Tough new proposals to give children a good start
The Government will announce this week plans to overhaul the way children are taught in primary school, reports The Telegraph.
In an attempt to improve standards in schools in England and bring them in line with the education systems in countries such as Singapore, Hong Kong and some parts of the United States, Education Secretary Michael Gove will put forward proposals to toughen up the national curriculum.
Some of the biggest demands on pupils will be in maths, with 5 and 6 year-olds expected to count up to 100, recognise basic fractions and memorise simple sums. By age 9, pupils will be expected to know all their times tables up to 12x12.
The Education Secretary will also promise more focus on spelling and grammar in English, increase the importance of learning poetry, and propose learning a foreign language become compulsory from age 7. By 2014, as well as European languages, primary schools could be offering lessons in Mandarin, Latin and Greek.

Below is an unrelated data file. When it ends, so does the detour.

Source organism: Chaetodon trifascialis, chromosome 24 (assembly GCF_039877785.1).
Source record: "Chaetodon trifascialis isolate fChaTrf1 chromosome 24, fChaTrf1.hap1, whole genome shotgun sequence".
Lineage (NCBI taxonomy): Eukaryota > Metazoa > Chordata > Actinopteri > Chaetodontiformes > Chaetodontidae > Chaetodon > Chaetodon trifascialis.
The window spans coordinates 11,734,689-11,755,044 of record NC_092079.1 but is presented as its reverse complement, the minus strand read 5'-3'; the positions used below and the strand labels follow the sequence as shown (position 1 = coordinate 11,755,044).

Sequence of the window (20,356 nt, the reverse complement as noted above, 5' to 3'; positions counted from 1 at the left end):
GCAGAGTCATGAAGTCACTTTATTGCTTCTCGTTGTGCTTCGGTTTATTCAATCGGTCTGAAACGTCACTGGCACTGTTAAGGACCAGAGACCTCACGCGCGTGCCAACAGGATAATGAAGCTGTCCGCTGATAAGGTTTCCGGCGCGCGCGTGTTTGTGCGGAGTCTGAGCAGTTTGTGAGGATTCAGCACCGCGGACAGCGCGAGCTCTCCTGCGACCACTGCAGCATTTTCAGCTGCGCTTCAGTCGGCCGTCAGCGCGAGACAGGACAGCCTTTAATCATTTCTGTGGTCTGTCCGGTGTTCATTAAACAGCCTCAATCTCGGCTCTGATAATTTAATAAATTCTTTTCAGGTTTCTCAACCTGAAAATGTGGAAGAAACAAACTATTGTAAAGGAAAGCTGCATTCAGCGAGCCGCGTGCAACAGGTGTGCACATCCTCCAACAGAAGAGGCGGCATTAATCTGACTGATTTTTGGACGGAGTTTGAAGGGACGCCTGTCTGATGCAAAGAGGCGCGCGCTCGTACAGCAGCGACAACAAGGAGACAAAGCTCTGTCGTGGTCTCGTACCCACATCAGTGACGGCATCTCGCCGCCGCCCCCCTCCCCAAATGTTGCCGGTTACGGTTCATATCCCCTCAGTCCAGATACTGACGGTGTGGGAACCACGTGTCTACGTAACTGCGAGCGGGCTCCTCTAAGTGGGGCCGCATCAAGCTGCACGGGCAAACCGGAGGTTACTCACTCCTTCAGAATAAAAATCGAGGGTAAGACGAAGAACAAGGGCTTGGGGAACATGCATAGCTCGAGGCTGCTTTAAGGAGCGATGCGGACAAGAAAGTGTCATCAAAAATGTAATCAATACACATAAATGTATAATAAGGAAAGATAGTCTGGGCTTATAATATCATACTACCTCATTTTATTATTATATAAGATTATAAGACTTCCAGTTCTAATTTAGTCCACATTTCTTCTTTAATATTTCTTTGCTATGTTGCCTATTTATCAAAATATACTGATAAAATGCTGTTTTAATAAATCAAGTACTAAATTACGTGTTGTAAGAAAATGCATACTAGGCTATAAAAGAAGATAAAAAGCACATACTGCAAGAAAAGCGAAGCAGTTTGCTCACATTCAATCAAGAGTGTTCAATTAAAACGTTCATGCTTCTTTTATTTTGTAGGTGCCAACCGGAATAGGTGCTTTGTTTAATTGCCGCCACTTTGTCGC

The proposals are intended to give children a proper grounding in the basics to prepare them for secondary school in a response to criticism that too many pupils leave secondary school unprepared for work.
Simon Walker from the Institute of Directors said it was “manifestly clear that we need to raise the bar”, reports The Telegraph.
“We must be more ambitious about the level of achievement we expect from young people, particularly in the core subjects of English, mathematics and science,” he said.
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